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Advice from practitioners

india Updated: Aug 27, 2007 23:41 IST

Last week, just before the CPI(M) Central Committee meet to discuss the Indo-US nuclear deal was to start in New Delhi, in Kolkata, from where the Left Front actually governs a state, CPI(M) leaders went on record rubbishing any notion of bringing down the UPA government at the Centre. Speaking to a Bengali daily, senior leaders like State Transport and Sports Minister Subhash Charaborty, State Commerce and Industries Minister Nirupam Sen and former West Bengal Chief Minister Jyoti Basu all scoffed at the idea of their comrades in Delhi about Prime Minister Manmohan Singh turning India into a 'client state' if his government operationalised the 123 accord.

Mr Chakraborty went as far as to say that “quite often, those who have responsibilities in the party, talk big...but this talk is without much worth”. He also added that if everyone understood this election business — as Prakash Karat and his comrades seem to each time they play poker by threatening to bring the government down at the Centre — “then the history of India’s communist movement would have been different. The role of communists would have been much bigger”. And who should know better about previous ‘historic blunders’ in this arena than Mr Basu, who, after a classic internal pow-wow within the CPI(M) politburo, was denied the post of prime minister in 1997. Mr Sen, confidante to Chief Minister Buddhadeb Bhattacharjee, knows better than most the perils of sacrificing economic benefits at the altar of ideological dogma. What is interesting about these voices from Alimuddin Street, the CPI(M) headquarters in Kolkata, is that they belong to a mixed bunch. Mr Chakraborty has been vocal in the past, especially against his own government’s handling of the unrest swirling around the farmland acquisition for industry issue. Mr Basu has also had a few things to say about Mr Bhattacharjee’s drive to invite FDI into the state with open arms.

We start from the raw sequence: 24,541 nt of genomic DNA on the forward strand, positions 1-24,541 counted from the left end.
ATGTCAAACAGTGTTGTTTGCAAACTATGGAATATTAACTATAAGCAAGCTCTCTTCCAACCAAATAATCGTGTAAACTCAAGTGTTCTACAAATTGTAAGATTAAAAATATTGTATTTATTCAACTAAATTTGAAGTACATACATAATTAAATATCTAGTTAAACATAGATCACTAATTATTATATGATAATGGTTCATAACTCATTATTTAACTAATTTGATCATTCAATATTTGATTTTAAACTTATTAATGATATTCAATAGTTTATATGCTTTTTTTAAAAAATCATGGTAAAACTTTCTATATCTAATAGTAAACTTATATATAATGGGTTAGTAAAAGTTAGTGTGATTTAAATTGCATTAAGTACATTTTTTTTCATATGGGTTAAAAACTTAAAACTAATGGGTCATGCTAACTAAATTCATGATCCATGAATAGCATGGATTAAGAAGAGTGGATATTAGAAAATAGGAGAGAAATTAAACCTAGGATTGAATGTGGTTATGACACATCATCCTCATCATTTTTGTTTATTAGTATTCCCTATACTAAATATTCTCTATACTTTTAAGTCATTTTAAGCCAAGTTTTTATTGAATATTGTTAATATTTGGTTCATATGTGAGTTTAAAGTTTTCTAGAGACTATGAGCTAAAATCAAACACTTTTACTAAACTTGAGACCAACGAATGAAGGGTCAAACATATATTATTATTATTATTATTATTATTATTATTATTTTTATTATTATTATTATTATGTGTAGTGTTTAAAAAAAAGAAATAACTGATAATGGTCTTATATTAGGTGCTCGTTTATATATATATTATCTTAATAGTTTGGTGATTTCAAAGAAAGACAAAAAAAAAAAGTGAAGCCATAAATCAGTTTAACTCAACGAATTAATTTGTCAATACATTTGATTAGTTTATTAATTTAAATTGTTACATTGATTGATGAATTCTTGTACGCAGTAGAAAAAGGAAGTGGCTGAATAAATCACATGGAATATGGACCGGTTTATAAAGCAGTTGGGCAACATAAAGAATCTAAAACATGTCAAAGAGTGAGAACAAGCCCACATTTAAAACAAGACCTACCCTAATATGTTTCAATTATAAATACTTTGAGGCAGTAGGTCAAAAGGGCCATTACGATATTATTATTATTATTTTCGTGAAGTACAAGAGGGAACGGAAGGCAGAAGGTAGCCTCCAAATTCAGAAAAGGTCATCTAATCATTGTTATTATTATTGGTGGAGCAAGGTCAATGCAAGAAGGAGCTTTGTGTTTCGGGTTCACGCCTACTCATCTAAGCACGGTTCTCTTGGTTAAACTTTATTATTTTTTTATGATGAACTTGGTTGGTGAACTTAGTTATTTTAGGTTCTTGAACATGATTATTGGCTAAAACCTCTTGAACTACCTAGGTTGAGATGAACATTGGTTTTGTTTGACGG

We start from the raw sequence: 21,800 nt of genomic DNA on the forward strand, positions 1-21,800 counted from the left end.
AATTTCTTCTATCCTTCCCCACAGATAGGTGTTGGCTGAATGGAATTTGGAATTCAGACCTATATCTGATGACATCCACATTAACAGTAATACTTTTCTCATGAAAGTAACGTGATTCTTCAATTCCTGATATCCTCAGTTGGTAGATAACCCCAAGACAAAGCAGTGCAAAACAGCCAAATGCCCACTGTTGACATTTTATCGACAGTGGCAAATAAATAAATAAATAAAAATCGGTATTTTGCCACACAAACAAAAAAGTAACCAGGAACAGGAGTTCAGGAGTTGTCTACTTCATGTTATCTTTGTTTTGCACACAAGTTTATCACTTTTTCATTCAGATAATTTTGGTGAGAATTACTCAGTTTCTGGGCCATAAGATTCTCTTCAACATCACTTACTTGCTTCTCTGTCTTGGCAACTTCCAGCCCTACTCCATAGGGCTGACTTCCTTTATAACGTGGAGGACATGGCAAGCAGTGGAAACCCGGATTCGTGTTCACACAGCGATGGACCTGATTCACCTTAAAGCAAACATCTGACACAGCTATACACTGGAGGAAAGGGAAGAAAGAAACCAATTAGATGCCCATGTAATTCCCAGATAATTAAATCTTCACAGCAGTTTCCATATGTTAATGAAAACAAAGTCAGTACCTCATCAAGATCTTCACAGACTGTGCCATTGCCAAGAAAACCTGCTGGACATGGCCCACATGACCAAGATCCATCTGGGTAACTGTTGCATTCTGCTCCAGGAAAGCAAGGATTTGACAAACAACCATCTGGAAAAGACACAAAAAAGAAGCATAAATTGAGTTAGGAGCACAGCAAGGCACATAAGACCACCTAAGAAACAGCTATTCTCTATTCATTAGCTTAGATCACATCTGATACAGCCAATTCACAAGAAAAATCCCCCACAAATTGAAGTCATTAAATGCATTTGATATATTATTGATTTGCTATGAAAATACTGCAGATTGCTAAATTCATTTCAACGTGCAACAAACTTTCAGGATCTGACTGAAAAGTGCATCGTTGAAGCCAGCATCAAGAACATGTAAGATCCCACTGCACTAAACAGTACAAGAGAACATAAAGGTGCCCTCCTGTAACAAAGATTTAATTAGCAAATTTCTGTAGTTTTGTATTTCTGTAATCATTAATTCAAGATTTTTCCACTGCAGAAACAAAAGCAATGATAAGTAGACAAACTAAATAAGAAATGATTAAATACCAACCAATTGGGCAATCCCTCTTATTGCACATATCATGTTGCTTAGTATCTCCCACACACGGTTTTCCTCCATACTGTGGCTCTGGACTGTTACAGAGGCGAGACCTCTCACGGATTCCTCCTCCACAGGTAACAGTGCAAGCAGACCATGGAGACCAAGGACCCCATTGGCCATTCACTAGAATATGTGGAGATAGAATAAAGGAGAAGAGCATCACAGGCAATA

So this unity of opinion from West Bengal regarding the CPI(M)’s shenanigans in New Delhi comes from the practical position that cadres and supporters won’t bite the carrot of anti-Americanism that is inherent in Mr Karat’s opposition to the Indo-US deal. All three — and many other practising communists — know that mid-term polls will come in the way of India’s economic and development project. And only the lonely at AK Gopalan Bhavan will fail to appreciate that wisdom.